Political Revolution

Indianapolis Passes Law to Protect Homeless as Movement Gains Steam

Indianapolis Passes Law to Protect Homeless as Movement Gains Steam

Indianapolis became the first U.S. city to pass a Homeless Bill of Rights measure this week — the latest success for a national campaign to end criminalization of the homeless.

Indianapolis’ proposal, passed on Monday and awaiting a signature from the mayor, would protect the rights of homeless people to move freely in public spaces, to receive equal treatment from city agencies, to obtain emergency medical care, to vote and to maintain privacy for personal property, Indy Star, a local newspaper, reported.

Criminalization, advocates say, can make it more difficult to reduce homelessness. A criminal record can make it more difficult to find employment and housing, and aggressive policing pushes the homeless out of city centers, farther from the services intended to help them. That’s why homeless rights groups are pushing to protect the rights of the homeless at the local, state and, perhaps, the national level.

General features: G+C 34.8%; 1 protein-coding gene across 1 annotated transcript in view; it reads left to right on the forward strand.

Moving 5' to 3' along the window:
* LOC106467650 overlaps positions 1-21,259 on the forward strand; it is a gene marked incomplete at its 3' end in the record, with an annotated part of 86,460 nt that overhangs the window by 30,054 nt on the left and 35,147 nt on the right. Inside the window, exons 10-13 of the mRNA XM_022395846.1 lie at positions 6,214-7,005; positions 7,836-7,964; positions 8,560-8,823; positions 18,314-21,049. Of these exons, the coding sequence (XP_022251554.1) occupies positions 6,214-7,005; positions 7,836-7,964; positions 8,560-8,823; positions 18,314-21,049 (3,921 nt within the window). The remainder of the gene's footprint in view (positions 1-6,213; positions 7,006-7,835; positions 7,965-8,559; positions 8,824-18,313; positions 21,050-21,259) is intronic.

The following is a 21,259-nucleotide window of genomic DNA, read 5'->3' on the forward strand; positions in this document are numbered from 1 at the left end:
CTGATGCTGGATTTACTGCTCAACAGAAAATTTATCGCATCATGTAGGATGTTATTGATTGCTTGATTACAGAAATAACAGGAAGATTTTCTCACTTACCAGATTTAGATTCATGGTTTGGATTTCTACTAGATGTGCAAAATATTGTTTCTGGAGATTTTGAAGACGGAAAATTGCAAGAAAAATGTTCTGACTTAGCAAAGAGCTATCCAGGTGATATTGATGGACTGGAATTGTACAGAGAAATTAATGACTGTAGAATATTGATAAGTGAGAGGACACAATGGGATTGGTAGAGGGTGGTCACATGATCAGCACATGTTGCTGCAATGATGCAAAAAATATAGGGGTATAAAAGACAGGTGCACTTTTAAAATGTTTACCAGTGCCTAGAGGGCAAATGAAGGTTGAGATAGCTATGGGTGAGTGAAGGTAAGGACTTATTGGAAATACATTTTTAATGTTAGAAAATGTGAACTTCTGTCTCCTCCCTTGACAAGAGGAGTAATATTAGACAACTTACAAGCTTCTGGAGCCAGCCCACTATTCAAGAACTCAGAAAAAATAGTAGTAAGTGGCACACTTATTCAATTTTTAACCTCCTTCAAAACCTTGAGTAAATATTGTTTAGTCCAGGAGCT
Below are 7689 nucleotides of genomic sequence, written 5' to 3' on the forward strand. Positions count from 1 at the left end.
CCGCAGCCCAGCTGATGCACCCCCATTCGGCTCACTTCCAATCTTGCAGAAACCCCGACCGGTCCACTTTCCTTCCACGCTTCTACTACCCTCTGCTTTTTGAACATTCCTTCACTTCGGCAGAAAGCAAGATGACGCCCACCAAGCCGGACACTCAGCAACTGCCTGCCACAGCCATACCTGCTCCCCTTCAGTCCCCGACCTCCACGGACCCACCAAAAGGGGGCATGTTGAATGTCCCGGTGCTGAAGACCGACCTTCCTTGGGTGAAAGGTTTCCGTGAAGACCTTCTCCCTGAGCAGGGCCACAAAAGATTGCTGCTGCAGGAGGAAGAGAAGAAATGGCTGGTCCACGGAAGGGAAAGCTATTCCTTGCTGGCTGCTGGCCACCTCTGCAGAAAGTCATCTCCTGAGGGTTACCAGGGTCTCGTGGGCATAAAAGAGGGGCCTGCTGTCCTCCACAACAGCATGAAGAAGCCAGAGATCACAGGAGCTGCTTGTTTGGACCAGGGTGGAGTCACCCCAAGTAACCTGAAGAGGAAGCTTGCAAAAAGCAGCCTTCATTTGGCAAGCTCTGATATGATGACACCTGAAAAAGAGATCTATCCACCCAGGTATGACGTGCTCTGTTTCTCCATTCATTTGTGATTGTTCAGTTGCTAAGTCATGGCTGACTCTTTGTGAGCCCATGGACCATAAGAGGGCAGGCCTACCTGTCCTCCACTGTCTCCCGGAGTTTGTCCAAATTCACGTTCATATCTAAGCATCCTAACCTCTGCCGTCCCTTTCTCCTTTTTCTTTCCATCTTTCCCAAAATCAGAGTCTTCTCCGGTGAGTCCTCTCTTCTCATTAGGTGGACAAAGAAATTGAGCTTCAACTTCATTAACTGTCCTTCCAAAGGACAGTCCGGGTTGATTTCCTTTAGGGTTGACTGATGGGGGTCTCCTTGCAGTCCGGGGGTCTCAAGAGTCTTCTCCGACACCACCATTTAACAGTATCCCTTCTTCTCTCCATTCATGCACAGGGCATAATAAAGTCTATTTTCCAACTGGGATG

— Renee Lewis, Al Jazeera

About the author

JoAnn Chateau

JoAnn Chateau likes progressive politics and loves the canines. She sometimes writes fiction about Chester (the Alpha Bichon) and his friends -- with a dash of humor and dab of Poli-Sci. JoAnn's views and insights are tinted by her past profession in Counseling, Christian theological studies, and Library and Information Science training. Retired now, JoAnn enjoys the creative life.


  • Yes we should take care of our veterans and it should be our greatest pleasure to do so!

  • This is great news! More needs to be done for the mentally ill homeless. The things I see on the subway platforms and inside the train are very scary.

    Also many homeless are Veterans. Preference should be given to Veterans who need housing.

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